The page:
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Name: Jerome G.
Status: student
Grade: N/A
Location: NJ
Country: N/A
Date: 12/6/2005

In General Relativity, Einstein cedes that the speed of light is functionally related to mass density. Is it possible that as the universe expands, the speed of light itself is "speeding up"; or, conversely that in the past the speed of light was "slower" and thus the galaxies that we observe today are much further away than we think they are? And that the mathematical contradictions implicit in the "big bang" may be resolvable?

There have been speculations about the constancy of the fundamental constants, e.g. the speed of light. In fact, there is a book "Faster than the Speed of Light" by Joao Magueijo (a mainstream theoretical physicist), that specifically addresses the consequences of varying speed of light and/or other "fundamental constants". The debate gets pretty heated, and sometimes personal, but there is nothing scientifically wrong with asking "what if" questions. Speculation is a valid part of the scientific process. Many scientific theories begin as more speculation than ordered logical mathematical constructions. In particular, quantum theory, and the theory of relativity were both considered "speculation" be many contemporary scientists in their early days. Having conceded that, the weight of the scientific data supports the constancy of the fundamental constants such as the speed of light, the fine structure constant, the charge on the electron etc.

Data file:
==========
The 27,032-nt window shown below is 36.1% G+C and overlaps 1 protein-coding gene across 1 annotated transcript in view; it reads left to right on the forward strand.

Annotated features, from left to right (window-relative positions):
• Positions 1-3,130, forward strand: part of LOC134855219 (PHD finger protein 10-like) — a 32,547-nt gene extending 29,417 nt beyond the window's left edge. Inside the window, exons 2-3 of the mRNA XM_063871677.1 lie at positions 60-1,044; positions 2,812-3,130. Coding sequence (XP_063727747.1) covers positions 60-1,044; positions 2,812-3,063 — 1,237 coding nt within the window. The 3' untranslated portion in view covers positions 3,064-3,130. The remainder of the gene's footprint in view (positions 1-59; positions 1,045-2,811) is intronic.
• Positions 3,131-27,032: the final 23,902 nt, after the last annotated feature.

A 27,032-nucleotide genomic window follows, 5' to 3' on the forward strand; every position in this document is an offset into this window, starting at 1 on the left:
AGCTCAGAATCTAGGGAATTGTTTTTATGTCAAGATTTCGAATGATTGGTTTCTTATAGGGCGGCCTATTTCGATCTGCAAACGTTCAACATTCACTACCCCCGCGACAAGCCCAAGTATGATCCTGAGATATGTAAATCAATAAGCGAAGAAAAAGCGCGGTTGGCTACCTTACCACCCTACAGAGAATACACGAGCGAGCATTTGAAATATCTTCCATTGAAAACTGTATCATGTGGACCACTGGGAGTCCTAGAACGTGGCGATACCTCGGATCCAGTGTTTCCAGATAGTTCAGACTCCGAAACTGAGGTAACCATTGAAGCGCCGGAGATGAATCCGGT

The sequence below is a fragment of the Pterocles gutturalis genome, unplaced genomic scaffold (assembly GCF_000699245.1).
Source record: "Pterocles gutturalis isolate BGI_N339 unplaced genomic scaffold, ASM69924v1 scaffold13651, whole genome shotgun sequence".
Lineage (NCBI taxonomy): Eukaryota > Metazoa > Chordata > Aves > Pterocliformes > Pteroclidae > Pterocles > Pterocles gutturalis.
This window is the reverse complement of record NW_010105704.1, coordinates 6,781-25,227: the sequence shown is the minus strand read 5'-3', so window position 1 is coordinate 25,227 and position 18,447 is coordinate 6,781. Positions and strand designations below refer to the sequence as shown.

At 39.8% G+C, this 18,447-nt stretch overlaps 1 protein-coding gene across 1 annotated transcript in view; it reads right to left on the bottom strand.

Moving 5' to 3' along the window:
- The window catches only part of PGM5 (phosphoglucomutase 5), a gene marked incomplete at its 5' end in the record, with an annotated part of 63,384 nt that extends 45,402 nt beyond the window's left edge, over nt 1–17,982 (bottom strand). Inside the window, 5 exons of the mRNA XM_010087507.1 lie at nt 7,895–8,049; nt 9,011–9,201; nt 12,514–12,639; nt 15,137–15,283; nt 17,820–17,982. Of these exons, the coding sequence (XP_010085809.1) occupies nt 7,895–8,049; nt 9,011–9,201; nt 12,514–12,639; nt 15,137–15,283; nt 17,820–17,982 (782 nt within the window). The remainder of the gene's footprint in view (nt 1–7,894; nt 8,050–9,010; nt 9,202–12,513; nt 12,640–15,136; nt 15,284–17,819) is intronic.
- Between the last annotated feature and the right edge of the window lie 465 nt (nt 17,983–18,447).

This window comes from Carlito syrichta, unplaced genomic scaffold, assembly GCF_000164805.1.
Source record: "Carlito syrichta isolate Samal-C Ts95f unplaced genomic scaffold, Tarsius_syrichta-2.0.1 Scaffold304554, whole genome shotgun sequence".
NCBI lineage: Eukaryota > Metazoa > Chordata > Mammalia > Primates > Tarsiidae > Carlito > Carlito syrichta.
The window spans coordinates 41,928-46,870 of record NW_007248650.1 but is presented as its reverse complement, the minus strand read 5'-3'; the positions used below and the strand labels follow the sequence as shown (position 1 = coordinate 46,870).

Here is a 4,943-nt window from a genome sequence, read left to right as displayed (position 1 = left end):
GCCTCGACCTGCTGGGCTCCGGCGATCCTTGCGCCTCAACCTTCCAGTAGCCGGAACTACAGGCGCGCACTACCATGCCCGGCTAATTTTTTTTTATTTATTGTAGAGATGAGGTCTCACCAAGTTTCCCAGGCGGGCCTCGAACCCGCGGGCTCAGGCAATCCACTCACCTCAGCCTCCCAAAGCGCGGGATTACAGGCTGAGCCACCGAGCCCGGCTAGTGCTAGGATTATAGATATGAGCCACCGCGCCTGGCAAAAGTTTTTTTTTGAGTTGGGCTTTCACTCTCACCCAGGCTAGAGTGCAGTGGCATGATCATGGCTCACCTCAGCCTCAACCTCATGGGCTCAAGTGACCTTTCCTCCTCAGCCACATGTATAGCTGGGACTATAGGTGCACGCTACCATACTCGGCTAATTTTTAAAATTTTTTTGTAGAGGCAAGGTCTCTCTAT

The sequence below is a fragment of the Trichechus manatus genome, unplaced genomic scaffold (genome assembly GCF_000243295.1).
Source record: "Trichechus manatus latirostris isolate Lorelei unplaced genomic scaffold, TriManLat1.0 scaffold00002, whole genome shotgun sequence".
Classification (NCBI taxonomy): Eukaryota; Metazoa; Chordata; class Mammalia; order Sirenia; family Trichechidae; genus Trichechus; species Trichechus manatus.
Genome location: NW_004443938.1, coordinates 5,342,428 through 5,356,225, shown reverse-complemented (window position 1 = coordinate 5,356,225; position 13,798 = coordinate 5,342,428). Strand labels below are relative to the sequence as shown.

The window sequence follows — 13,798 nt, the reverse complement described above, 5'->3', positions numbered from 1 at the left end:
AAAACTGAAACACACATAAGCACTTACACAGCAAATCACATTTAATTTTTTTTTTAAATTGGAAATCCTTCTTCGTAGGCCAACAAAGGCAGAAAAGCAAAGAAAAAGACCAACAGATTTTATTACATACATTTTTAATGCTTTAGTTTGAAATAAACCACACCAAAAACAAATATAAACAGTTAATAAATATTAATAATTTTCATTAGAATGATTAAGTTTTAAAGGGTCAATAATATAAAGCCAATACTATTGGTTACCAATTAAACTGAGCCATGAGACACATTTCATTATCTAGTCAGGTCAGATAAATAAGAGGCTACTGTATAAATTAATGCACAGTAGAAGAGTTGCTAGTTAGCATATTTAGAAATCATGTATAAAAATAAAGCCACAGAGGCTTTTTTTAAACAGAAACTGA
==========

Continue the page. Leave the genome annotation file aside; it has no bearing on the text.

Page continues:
There are 5 "fundamental constants that are absolutely necessary: the speed of light, the gravitational constant, Planck's constant / 2pi, Coulomb force constant, and Boltzman's constant:


But lest you think that there is total agreement about what and how many 'fundamental' constants there are see:

or do a "Google" search on the term "minimal set fundamental constants",

and enjoy the discussions.

Vince Calder

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